Changing by Degrees
The costs of hardware and software replacement will generally be greater than a normal software upgrade from one version to another. It is easier and less risky to manage small system-change projects than large ones. Information-system changes involve line-worker training. Time spent in training is time away from performing primary duties. This is true of small or large increments of system change, but one big project and its associated time consumption is usually more disruptive and costly than two small projects in succession.
Intangible human factors also must be taken into account; the additional stresses of radical change and overtime take a toll on workers. These cost not only additional overtime, but also additional sick leave and staff turnover.
One way to be prepared for change is to have unallocated resources -- spare capacity to respond to new business requirements and opportunities -- built into systems designs. Some county agencies are required by state and federal governments to report statistics regarding workload and expenditures. The state and federal governments intermittently change these mandates, sometimes without much advance notice.
To compound this problem, state and federal authorities making these mandates tend to assume that counties have the systems resources necessary to respond to them. County agencies must meet these mandates or have funding withheld by the state or Washington, D.C.
Like Oil and Water
If an organization prefers to maintain the status quo, it will only change system components when forced. This will result in a mishmash of new, old and totally obsolete components. New software and hardware can be engineered to provide some backward compatibility. There is a real danger, however, of discovering after an upgrade that the new stuff isn't compatible with the old stuff. Quattro Pro for DOS version 5.0 doesn't like to print under Windows 95, but the agency that discovered this did so after upgrading some PCs to Windows 95; such problems can often only be diagnosed through trial and error. These incompatibilities make upgrading impossible at a certain point, unacceptable due to the inevitability of change, or force the organization to suddenly do more upgrading that originally planned, which returns us to the increments-of-change issue.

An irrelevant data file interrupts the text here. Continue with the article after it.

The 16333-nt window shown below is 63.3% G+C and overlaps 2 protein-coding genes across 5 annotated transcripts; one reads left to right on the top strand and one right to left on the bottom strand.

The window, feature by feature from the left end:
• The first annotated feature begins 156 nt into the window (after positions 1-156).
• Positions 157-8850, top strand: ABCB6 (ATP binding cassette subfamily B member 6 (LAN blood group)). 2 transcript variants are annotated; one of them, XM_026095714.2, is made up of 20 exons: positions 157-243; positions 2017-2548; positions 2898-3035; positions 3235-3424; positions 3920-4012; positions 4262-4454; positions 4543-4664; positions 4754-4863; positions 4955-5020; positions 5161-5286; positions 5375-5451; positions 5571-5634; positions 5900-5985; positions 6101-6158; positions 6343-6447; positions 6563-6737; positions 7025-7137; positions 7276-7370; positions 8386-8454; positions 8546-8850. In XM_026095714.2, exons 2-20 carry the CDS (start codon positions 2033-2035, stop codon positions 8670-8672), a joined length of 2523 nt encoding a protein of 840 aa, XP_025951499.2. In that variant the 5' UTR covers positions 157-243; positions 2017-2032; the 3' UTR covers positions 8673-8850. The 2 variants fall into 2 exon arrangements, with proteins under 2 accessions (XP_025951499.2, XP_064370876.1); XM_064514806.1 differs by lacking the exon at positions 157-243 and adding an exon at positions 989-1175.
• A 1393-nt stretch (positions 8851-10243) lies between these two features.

Everything Costs Something
This overview of the costs of standing still may serve as a starting point in weighing the benefits of moving forward. The price of not changing is often less obvious and harder to quantify than the expenses of change. There is no such thing as cost-free status quo.
Robert Lombardi, who has taught community college information systems classes for nine years, is an information technology professional working for local government in Stockton, Calif.